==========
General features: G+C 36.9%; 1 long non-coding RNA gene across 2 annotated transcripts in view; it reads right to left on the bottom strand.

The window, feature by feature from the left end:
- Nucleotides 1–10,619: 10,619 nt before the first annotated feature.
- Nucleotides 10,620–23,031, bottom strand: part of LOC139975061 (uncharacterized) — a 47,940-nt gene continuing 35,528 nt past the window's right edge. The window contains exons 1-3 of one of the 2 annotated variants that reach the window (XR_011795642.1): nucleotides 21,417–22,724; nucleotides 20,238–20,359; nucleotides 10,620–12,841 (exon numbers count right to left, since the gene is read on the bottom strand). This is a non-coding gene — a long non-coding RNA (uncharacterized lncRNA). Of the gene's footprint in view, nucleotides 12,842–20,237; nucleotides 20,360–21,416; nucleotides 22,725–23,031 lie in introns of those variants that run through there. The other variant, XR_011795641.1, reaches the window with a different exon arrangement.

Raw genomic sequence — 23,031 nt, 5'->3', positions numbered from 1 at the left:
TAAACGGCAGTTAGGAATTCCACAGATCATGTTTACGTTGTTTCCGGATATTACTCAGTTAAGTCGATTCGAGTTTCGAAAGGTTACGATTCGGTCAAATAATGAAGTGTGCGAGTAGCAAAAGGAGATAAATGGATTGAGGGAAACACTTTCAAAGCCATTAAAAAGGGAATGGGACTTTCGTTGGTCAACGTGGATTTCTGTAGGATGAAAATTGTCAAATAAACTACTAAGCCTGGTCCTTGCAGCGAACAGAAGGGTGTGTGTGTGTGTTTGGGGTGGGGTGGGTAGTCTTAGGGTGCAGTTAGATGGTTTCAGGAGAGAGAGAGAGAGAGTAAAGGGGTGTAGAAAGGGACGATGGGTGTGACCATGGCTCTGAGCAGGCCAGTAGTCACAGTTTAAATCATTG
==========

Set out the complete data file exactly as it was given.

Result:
General features: G+C 36.9%; 1 long non-coding RNA gene across 2 annotated transcripts in view; it reads right to left on the bottom strand.

The window, feature by feature from the left end:
- Nucleotides 1–10,619: 10,619 nt before the first annotated feature.
- Nucleotides 10,620–23,031, bottom strand: part of LOC139975061 (uncharacterized) — a 47,940-nt gene continuing 35,528 nt past the window's right edge. The window contains exons 1-3 of one of the 2 annotated variants that reach the window (XR_011795642.1): nucleotides 21,417–22,724; nucleotides 20,238–20,359; nucleotides 10,620–12,841 (exon numbers count right to left, since the gene is read on the bottom strand). This is a non-coding gene — a long non-coding RNA (uncharacterized lncRNA). Of the gene's footprint in view, nucleotides 12,842–20,237; nucleotides 20,360–21,416; nucleotides 22,725–23,031 lie in introns of those variants that run through there. The other variant, XR_011795641.1, reaches the window with a different exon arrangement.

Raw genomic sequence — 23,031 nt, 5'->3', positions numbered from 1 at the left:
TAAACGGCAGTTAGGAATTCCACAGATCATGTTTACGTTGTTTCCGGATATTACTCAGTTAAGTCGATTCGAGTTTCGAAAGGTTACGATTCGGTCAAATAATGAAGTGTGCGAGTAGCAAAAGGAGATAAATGGATTGAGGGAAACACTTTCAAAGCCATTAAAAAGGGAATGGGACTTTCGTTGGTCAACGTGGATTTCTGTAGGATGAAAATTGTCAAATAAACTACTAAGCCTGGTCCTTGCAGCGAACAGAAGGGTGTGTGTGTGTGTTTGGGGTGGGGTGGGTAGTCTTAGGGTGCAGTTAGATGGTTTCAGGAGAGAGAGAGAGAGAGTAAAGGGGTGTAGAAAGGGACGATGGGTGTGACCATGGCTCTGAGCAGGCCAGTAGTCACAGTTTAAATCATTG